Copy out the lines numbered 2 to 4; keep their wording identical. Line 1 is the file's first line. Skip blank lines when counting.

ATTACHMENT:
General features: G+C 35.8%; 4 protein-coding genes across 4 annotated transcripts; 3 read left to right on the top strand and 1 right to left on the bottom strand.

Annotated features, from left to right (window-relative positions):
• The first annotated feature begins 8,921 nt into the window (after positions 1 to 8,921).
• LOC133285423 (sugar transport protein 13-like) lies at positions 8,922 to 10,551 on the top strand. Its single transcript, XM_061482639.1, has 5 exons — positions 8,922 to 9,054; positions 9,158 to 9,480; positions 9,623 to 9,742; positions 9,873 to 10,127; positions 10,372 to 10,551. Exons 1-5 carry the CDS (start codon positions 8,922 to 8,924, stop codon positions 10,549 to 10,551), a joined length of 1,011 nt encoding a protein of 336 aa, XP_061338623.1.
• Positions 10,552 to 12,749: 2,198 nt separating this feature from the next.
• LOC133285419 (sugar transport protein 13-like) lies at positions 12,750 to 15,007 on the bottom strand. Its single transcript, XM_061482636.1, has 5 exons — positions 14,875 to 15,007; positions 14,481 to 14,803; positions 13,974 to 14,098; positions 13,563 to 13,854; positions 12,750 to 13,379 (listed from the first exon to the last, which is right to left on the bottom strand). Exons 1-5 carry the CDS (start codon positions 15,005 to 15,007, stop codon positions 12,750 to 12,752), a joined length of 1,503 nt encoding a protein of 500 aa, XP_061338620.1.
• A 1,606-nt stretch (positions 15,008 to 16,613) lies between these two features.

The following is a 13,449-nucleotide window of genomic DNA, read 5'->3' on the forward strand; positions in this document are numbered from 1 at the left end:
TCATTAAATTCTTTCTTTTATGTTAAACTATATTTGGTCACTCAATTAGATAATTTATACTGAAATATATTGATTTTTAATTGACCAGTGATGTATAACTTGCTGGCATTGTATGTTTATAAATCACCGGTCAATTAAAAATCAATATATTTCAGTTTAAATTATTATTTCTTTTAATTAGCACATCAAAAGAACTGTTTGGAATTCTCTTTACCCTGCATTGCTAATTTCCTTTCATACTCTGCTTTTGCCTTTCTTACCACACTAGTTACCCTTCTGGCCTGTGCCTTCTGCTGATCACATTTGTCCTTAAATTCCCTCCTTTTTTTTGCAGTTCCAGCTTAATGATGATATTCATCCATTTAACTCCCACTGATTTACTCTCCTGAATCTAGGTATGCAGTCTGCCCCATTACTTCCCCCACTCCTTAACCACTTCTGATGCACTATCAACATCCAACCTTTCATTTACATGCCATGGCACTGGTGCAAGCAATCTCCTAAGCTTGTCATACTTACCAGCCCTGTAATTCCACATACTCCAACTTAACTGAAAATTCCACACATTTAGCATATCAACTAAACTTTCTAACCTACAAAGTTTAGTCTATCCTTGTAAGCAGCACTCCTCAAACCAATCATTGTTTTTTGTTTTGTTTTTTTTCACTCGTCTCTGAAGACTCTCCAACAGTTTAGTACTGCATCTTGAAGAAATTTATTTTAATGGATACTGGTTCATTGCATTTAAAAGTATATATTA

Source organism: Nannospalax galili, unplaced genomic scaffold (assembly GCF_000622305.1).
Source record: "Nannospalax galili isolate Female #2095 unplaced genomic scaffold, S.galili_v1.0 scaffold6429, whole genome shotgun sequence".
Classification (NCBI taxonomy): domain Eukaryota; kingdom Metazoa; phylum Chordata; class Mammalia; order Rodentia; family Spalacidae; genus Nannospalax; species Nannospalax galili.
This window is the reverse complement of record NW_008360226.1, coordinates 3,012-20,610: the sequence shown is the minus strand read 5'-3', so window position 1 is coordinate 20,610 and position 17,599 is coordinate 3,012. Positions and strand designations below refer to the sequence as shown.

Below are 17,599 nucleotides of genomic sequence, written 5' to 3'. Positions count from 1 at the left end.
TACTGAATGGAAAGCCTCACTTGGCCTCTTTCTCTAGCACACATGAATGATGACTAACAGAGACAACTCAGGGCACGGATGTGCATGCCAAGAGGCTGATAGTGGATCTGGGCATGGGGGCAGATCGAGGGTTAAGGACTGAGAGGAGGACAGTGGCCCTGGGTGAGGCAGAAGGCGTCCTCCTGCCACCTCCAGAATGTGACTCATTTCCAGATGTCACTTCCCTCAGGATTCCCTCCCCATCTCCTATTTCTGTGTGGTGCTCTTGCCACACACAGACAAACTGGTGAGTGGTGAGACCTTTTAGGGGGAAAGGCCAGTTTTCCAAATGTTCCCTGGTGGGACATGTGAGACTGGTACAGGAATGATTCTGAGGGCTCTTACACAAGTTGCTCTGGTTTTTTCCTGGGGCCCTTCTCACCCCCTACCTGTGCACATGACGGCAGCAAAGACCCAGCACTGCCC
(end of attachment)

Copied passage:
Annotated features, from left to right (window-relative positions):
• The first annotated feature begins 8,921 nt into the window (after positions 1 to 8,921).
• LOC133285423 (sugar transport protein 13-like) lies at positions 8,922 to 10,551 on the top strand. Its single transcript, XM_061482639.1, has 5 exons — positions 8,922 to 9,054; positions 9,158 to 9,480; positions 9,623 to 9,742; positions 9,873 to 10,127; positions 10,372 to 10,551. Exons 1-5 carry the CDS (start codon positions 8,922 to 8,924, stop codon positions 10,549 to 10,551), a joined length of 1,011 nt encoding a protein of 336 aa, XP_061338623.1.